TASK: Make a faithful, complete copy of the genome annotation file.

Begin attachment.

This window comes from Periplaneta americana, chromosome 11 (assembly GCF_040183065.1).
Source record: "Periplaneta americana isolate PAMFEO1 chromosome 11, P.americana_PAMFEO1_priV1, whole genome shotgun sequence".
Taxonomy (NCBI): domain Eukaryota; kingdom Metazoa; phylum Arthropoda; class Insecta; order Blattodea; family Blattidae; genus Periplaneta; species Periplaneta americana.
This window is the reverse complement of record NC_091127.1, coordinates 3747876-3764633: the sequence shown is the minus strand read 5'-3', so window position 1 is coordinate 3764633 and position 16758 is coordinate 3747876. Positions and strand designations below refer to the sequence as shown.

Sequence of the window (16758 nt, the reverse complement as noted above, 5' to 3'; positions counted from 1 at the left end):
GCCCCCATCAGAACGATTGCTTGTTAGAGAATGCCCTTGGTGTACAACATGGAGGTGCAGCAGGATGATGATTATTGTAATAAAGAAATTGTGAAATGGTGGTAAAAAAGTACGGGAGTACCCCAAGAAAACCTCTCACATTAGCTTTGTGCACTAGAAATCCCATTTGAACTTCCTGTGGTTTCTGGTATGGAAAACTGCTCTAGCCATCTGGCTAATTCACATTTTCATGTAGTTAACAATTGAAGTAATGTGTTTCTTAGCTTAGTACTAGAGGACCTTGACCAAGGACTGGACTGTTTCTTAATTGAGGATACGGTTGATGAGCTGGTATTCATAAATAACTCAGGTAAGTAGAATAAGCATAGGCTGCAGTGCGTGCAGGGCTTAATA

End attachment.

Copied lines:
This window comes from Periplaneta americana, chromosome 11 (assembly GCF_040183065.1).
Source record: "Periplaneta americana isolate PAMFEO1 chromosome 11, P.americana_PAMFEO1_priV1, whole genome shotgun sequence".
Taxonomy (NCBI): domain Eukaryota; kingdom Metazoa; phylum Arthropoda; class Insecta; order Blattodea; family Blattidae; genus Periplaneta; species Periplaneta americana.
This window is the reverse complement of record NC_091127.1, coordinates 3747876-3764633: the sequence shown is the minus strand read 5'-3', so window position 1 is coordinate 3764633 and position 16758 is coordinate 3747876. Positions and strand designations below refer to the sequence as shown.

Sequence of the window (16758 nt, the reverse complement as noted above, 5' to 3'; positions counted from 1 at the left end):
GCCCCCATCAGAACGATTGCTTGTTAGAGAATGCCCTTGGTGTACAACATGGAGGTGCAGCAGGATGATGATTATTGTAATAAAGAAATTGTGAAATGGTGGTAAAAAAGTACGGGAGTACCCCAAGAAAACCTCTCACATTAGCTTTGTGCACTAGAAATCCCATTTGAACTTCCTGTGGTTTCTGGTATGGAAAACTGCTCTAGCCATCTGGCTAATTCACATTTTCATGTAGTTAACAATTGAAGTAATGTGTTTCTTAGCTTAGTACTAGAGGACCTTGACCAAGGACTGGACTGTTTCTTAATTGAGGATACGGTTGATGAGCTGGTATTCATAAATAACTCAGGTAAGTAGAATAAGCATAGGCTGCAGTGCGTGCAGGGCTTAATA